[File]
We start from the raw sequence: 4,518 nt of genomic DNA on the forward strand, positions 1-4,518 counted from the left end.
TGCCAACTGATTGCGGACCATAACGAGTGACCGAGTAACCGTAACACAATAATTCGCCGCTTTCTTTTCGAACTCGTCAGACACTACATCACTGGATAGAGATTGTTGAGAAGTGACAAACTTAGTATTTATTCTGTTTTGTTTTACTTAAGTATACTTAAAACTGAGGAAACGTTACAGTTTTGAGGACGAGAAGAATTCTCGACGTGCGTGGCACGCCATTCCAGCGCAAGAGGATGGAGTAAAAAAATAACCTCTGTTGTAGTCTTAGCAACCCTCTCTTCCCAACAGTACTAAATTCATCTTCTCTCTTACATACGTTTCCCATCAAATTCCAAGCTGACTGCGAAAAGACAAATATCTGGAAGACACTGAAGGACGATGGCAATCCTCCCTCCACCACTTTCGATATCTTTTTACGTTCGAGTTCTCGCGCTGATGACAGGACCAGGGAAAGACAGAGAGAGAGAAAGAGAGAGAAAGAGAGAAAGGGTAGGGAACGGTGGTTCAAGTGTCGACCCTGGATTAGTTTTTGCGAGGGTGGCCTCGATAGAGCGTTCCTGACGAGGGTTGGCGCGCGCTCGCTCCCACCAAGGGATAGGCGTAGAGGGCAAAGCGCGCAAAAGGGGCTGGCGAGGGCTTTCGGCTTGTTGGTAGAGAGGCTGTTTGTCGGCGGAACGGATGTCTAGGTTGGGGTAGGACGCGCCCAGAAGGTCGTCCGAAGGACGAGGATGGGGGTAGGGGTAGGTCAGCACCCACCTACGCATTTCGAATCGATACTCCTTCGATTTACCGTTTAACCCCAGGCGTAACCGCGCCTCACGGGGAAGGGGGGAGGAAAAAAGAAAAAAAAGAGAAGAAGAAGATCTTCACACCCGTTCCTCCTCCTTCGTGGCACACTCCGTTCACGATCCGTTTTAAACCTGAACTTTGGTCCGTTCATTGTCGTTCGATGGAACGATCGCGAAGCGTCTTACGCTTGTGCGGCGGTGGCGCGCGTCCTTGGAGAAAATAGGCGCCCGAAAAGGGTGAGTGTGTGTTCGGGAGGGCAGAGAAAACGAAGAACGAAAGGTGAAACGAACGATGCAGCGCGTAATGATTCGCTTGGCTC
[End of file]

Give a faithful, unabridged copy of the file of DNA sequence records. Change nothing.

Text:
We start from the raw sequence: 4,518 nt of genomic DNA on the forward strand, positions 1-4,518 counted from the left end.
TGCCAACTGATTGCGGACCATAACGAGTGACCGAGTAACCGTAACACAATAATTCGCCGCTTTCTTTTCGAACTCGTCAGACACTACATCACTGGATAGAGATTGTTGAGAAGTGACAAACTTAGTATTTATTCTGTTTTGTTTTACTTAAGTATACTTAAAACTGAGGAAACGTTACAGTTTTGAGGACGAGAAGAATTCTCGACGTGCGTGGCACGCCATTCCAGCGCAAGAGGATGGAGTAAAAAAATAACCTCTGTTGTAGTCTTAGCAACCCTCTCTTCCCAACAGTACTAAATTCATCTTCTCTCTTACATACGTTTCCCATCAAATTCCAAGCTGACTGCGAAAAGACAAATATCTGGAAGACACTGAAGGACGATGGCAATCCTCCCTCCACCACTTTCGATATCTTTTTACGTTCGAGTTCTCGCGCTGATGACAGGACCAGGGAAAGACAGAGAGAGAGAAAGAGAGAGAAAGAGAGAAAGGGTAGGGAACGGTGGTTCAAGTGTCGACCCTGGATTAGTTTTTGCGAGGGTGGCCTCGATAGAGCGTTCCTGACGAGGGTTGGCGCGCGCTCGCTCCCACCAAGGGATAGGCGTAGAGGGCAAAGCGCGCAAAAGGGGCTGGCGAGGGCTTTCGGCTTGTTGGTAGAGAGGCTGTTTGTCGGCGGAACGGATGTCTAGGTTGGGGTAGGACGCGCCCAGAAGGTCGTCCGAAGGACGAGGATGGGGGTAGGGGTAGGTCAGCACCCACCTACGCATTTCGAATCGATACTCCTTCGATTTACCGTTTAACCCCAGGCGTAACCGCGCCTCACGGGGAAGGGGGGAGGAAAAAAGAAAAAAAAGAGAAGAAGAAGATCTTCACACCCGTTCCTCCTCCTTCGTGGCACACTCCGTTCACGATCCGTTTTAAACCTGAACTTTGGTCCGTTCATTGTCGTTCGATGGAACGATCGCGAAGCGTCTTACGCTTGTGCGGCGGTGGCGCGCGTCCTTGGAGAAAATAGGCGCCCGAAAAGGGTGAGTGTGTGTTCGGGAGGGCAGAGAAAACGAAGAACGAAAGGTGAAACGAACGATGCAGCGCGTAATGATTCGCTTGGCTC